A new study from Yale University indicates that men who get angry in the workplace are seen in a better light than women who get angry. Here are the details.
I just finished reading about a study on anger in the workplace that made me angry. I hate it when that happens.
Victoria Brescoll, a post-doctoral scholar at Yale University, has just published a research paper called "When Can Angry Women Get Ahead?" She conducted three experiments with randomly recruited men and women in which they were shown videos of a job interview and asked to rate the applicants' status and assign them salaries.
In the first test, the scripts were the same except for one point in which the candidate described feeling either angry or sad about losing an account due to a colleague being late to a meeting.
Here's how the candidates fared in the eyes of the test group: The guy who said he was angry about the loss of an account received the highest status. The remaining order was:
- Woman who said she was sad.
- Man who said he was sad.
- Woman who said she was angry.
In a second test, the script was similar except that the job applicant also described his or her current occupation as a trainee or a senior executive.
Guess who was rated significantly less competent than all the others? Yup, the angry female CEO. Brescoll noted that the group said they viewed angry females as significantly more "out of control."
A third experiment tested whether a good reason for anger made any difference. The script was altered so that some angry candidates explained that the coworker who arrived late had lied, indicating he had directions to the meeting.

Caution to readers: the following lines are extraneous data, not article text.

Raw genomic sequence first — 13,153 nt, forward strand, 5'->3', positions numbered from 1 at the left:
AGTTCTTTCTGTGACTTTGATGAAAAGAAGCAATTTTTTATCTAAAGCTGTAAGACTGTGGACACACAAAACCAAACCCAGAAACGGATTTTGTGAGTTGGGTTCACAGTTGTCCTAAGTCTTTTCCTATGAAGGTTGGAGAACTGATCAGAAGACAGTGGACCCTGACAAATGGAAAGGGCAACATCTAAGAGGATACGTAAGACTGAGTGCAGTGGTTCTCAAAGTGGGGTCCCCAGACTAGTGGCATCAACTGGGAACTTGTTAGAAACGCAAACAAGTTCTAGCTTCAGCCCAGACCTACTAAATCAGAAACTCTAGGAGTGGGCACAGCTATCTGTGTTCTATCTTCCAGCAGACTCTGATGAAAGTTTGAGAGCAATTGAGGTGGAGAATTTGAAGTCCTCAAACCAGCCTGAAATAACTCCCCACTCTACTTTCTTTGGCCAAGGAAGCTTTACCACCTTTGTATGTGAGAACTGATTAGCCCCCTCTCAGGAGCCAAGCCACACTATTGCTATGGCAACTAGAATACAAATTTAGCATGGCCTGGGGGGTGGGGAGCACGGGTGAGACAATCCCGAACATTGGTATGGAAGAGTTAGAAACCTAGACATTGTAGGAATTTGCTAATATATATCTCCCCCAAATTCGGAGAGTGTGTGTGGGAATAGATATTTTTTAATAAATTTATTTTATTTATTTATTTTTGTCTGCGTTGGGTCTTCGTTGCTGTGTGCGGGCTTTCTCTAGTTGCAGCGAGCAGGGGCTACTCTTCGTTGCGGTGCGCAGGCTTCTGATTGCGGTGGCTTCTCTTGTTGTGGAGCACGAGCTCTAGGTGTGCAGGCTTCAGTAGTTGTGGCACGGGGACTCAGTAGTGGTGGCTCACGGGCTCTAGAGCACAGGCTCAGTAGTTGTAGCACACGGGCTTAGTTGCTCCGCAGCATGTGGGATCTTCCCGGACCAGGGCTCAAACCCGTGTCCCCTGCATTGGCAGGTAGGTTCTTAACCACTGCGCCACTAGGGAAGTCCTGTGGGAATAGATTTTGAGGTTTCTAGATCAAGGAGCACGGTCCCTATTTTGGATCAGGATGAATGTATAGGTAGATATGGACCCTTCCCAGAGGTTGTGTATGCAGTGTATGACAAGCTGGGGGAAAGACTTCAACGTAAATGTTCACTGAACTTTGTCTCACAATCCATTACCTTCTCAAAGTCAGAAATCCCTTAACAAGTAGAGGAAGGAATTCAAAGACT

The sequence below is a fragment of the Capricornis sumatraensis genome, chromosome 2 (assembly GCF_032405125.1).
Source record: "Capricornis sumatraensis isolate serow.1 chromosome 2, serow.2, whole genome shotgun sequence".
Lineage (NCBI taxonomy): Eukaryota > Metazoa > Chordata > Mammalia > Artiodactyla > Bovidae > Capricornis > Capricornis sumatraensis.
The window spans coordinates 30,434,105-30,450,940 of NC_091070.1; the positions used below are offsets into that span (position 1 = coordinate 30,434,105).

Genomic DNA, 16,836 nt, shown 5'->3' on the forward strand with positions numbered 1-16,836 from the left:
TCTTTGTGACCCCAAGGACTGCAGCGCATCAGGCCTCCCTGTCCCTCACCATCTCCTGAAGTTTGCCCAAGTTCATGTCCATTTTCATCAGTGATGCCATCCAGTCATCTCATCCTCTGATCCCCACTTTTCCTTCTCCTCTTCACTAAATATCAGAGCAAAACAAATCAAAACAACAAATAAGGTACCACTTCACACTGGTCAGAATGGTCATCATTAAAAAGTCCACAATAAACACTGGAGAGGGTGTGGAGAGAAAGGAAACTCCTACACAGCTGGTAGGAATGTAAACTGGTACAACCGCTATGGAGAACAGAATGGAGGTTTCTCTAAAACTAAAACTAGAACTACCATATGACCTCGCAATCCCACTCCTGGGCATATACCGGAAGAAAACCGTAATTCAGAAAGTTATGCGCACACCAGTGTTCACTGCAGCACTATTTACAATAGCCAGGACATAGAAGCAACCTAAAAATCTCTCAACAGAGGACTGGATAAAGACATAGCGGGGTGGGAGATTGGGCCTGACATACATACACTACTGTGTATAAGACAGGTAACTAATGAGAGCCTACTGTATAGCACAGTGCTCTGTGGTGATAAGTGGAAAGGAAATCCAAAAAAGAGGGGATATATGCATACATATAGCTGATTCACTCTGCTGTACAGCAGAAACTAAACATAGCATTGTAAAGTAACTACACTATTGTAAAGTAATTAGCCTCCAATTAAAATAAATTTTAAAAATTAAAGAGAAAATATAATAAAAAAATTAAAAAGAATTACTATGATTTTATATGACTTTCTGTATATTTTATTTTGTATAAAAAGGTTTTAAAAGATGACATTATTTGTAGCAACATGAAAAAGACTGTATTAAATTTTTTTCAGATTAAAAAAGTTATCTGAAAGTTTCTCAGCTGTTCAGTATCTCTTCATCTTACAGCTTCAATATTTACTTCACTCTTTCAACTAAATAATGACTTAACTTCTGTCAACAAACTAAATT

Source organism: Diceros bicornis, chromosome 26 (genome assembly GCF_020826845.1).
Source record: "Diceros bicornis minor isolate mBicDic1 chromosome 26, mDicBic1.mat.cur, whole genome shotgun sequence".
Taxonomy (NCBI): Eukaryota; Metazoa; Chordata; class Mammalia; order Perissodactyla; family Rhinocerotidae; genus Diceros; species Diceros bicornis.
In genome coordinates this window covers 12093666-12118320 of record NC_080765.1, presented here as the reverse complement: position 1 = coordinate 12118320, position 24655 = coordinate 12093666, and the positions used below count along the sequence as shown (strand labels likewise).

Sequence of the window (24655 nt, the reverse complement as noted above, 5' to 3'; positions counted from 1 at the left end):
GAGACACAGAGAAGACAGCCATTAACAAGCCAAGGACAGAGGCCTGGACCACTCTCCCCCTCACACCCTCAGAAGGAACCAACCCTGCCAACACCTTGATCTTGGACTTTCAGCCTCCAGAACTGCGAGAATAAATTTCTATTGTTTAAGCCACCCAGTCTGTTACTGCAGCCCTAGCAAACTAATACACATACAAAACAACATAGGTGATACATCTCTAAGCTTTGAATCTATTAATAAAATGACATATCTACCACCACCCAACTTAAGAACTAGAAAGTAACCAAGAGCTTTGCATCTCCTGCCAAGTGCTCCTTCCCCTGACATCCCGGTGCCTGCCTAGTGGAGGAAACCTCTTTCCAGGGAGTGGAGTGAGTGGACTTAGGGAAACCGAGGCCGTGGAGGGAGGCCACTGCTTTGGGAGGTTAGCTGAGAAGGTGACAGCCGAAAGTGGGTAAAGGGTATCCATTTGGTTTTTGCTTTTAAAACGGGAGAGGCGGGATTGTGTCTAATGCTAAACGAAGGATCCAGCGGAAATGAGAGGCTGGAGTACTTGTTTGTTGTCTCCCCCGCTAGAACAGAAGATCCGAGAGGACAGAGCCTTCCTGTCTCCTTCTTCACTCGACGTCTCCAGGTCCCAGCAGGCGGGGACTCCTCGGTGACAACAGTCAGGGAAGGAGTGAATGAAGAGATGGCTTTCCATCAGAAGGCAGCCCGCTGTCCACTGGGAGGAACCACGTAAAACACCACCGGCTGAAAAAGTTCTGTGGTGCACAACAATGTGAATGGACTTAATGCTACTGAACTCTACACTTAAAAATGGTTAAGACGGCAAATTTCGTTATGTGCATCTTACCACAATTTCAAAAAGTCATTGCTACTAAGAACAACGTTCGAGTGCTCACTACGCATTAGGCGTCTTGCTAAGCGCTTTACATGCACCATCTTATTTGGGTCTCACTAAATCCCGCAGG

The men, once again, came out on top in terms of status/competence assigned by the group. But the angry woman with a good reason to be angry was awarded a much higher salary than the angry woman who provided no excuse. One conclusion drawn was that women who have anger flare-ups fare better if they give a good excuse for the anger. But here's the kicker: The survey found that men who try to explain their actions after a workplace tantrum actually undermine their status among coworkers.
The study will be presented this weekend at the annual meeting of the Academy of Management, a research and teaching organization with nearly 17,000 members.
Brescoll said that the findings revealed a "difficult paradox" for professional women -- while, for men, anger can serve as a powerful tool to achieve status at work, women may have to be more serene in order to be seen as rational.
Rational or not, I feel like throwing a chair.